The Meat of the Matter
While mobility is my primary goal at this point, I’m always happy to find ways to recover other things in my life taken from me by MS. I’ve mentioned how liberating the acquisition of my Asus tablet PC’s been (I haven’t even begun talking about the restoration of my ability to play FPS combat games again using the Android paradigm!), but occasionally I’ll find something that will add another piece to the puzzle.
This week saw one of those somethings. Among other cognitive issues the flavor of multiple sclerosis I have brings, a particularly annoying one was the loss of almost all hunger signals telling me I’m hungry for the past several years. Yep, that means never having an appetite, a sore blow to my normally sensualist/hedonist appreciation of life; I’ve had to recognize I needed to eat by the logy, vague thinking and gloomy attitude that accompanies it.
Well, for whatever reason I’ve been hungry again for the past few weeks, actually enjoying eating foods I like and experiencing those missing hunger signals again. When my mom got a wild hair recently and ordered some steaks from Omaha Steaks, I decided I’d like one…it’s been years since I’ve indulged. Part of the reason for this is the lack of hunger signals I’ve mentioned but there was another reason, a dealbreaker until it was addressed: I’m left handed and my left hand’s lost about 90% of its function. Cutting up a piece of food is an exercise in futility. Try it sometime and you’ll see…there’s no reliable way to do this using one hand (especially with your non dominant, or weak hand!)…it was obvious I’d need a new adaptive aid to be able to do it.
A quick search introduced me to rocker knives, and it was soon clear that one of the better ones is available from good old Amazon inexpensively: the Alaskan Ulu Knife. It’s made in Alaska, looks attractive with its laminated wood handle and base and appeared likely to fill my need, so I jumped on it at just twelve bucks.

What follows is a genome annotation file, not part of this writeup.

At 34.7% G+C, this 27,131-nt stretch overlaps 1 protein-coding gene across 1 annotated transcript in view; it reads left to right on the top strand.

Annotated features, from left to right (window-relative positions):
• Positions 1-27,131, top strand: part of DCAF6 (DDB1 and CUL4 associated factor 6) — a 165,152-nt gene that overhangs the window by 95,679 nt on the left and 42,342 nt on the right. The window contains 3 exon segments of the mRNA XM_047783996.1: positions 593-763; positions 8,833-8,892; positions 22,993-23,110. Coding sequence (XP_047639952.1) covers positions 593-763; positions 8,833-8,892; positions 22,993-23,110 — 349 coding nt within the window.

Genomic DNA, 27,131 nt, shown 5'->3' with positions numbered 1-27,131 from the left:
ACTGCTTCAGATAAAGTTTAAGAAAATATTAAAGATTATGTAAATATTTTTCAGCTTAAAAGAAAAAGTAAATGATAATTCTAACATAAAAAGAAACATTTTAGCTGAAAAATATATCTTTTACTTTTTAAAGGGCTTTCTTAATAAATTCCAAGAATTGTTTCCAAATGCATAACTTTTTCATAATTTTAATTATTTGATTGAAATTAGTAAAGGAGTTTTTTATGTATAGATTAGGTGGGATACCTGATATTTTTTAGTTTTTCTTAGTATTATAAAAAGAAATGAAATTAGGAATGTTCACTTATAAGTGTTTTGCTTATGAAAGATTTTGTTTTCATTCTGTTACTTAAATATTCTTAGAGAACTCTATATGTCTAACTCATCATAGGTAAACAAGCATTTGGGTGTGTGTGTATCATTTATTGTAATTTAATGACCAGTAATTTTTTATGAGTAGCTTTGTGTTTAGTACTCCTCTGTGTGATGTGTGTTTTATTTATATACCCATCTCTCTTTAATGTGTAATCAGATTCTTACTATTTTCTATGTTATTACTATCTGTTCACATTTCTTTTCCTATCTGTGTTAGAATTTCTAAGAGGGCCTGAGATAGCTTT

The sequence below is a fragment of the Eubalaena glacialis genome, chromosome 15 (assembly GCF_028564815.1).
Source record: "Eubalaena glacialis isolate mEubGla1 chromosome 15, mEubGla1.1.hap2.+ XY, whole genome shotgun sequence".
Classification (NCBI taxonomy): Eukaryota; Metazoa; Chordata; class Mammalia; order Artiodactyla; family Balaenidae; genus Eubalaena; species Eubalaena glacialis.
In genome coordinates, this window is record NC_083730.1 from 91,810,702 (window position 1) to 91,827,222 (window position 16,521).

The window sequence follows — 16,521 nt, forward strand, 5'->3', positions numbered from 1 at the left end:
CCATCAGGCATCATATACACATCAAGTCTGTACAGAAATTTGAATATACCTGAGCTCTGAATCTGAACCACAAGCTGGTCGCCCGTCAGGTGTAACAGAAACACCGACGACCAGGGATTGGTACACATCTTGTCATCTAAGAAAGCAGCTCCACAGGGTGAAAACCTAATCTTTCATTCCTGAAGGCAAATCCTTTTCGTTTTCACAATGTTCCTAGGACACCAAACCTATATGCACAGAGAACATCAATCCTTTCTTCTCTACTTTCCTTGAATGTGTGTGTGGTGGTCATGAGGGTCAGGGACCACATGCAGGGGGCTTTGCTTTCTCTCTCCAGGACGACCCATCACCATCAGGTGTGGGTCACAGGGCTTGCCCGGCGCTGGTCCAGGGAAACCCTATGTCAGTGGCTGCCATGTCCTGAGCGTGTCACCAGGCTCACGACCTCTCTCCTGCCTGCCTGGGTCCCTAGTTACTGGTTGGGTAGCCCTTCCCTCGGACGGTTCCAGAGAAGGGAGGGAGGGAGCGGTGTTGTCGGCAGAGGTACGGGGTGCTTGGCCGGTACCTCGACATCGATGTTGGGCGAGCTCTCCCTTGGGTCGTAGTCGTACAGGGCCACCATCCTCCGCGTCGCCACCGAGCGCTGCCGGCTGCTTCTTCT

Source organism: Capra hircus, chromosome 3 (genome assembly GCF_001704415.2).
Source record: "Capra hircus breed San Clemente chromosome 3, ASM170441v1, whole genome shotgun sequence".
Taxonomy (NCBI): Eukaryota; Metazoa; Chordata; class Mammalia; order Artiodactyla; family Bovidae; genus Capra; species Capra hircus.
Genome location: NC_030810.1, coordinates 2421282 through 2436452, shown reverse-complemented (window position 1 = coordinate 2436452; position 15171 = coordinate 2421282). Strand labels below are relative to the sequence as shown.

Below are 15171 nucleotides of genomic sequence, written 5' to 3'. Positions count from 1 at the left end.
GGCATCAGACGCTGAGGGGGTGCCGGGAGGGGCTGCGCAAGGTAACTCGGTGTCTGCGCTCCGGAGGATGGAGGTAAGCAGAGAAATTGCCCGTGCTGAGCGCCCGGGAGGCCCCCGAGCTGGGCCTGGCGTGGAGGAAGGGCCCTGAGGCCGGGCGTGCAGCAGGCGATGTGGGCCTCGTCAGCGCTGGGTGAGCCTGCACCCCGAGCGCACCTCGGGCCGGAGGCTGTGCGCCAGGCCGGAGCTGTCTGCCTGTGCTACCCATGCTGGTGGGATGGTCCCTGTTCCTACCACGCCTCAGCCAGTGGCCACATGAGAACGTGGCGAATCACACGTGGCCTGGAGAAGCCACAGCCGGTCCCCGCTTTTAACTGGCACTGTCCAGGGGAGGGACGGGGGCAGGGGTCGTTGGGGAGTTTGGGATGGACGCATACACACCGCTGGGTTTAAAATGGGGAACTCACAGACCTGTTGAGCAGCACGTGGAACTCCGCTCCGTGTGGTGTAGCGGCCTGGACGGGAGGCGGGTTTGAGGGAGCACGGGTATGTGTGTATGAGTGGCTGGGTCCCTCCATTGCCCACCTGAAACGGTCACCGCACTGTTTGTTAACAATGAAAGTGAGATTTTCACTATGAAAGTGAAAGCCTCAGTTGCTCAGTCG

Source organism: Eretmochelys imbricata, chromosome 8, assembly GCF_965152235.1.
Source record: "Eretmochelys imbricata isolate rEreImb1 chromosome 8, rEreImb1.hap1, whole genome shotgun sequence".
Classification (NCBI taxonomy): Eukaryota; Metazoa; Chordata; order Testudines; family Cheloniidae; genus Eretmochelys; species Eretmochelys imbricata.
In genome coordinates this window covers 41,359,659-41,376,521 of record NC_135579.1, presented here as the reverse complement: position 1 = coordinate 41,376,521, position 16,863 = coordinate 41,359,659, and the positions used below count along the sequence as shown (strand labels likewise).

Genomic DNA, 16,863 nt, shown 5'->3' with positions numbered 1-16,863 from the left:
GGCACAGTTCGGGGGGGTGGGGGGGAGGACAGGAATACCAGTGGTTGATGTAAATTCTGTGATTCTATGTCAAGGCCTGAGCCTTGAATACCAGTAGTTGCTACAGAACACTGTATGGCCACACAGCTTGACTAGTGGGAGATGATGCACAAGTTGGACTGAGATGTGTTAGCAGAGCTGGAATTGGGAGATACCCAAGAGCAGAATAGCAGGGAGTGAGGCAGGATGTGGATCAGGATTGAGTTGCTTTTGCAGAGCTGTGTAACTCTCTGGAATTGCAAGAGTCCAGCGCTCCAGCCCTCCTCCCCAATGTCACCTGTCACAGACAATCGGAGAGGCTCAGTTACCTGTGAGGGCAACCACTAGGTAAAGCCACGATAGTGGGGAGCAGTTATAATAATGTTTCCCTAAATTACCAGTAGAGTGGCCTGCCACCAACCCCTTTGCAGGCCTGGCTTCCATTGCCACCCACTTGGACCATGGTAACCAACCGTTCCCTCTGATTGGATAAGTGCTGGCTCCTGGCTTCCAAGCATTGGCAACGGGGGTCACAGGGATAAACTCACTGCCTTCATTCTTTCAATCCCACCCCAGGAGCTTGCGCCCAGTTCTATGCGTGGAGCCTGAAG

This thing’s a marvel of low tech! I found I could almost effortlessly cut a piece of steak with precision. The mass of the blade pins the meat down and won’t allow it to move, while the curved blade doeas the cutting as you rock it forward or back.
While shopping, I looked at pepper mills I could use one handed. While Peugeot makes a lovely electric mill, the cost at above $90 wasn’t suitable. I soon found that for table use, I could do a lot worse than the Vic Firth stainless steel mill:
I’m pretty sure it’s American made, and solves the problem. I must have caught a sale, it only cost me $11.75, but as you see that’s more than doubled since I ordered it. If the price comes down again I’ll probably grab another for grinding sea salt, I like it so well. If you have a relative or friend who’s been limited by age, affliction or injury,
I highly recommend both of these items to make a real difference in their ability to enjoy life.
Now, I’ve read any number of accounts of disabled people like myself who simply resigned themselves to eating food they could manage with conventional utensils. I can’t understand why that should happen in this day and age when a few minutes’ researching will solve their problem as it did for me. Yet again we see how the market is always there to fill a niche created by consumers’ need or desire…a postulate the Keynesians never have understood and probably never will!
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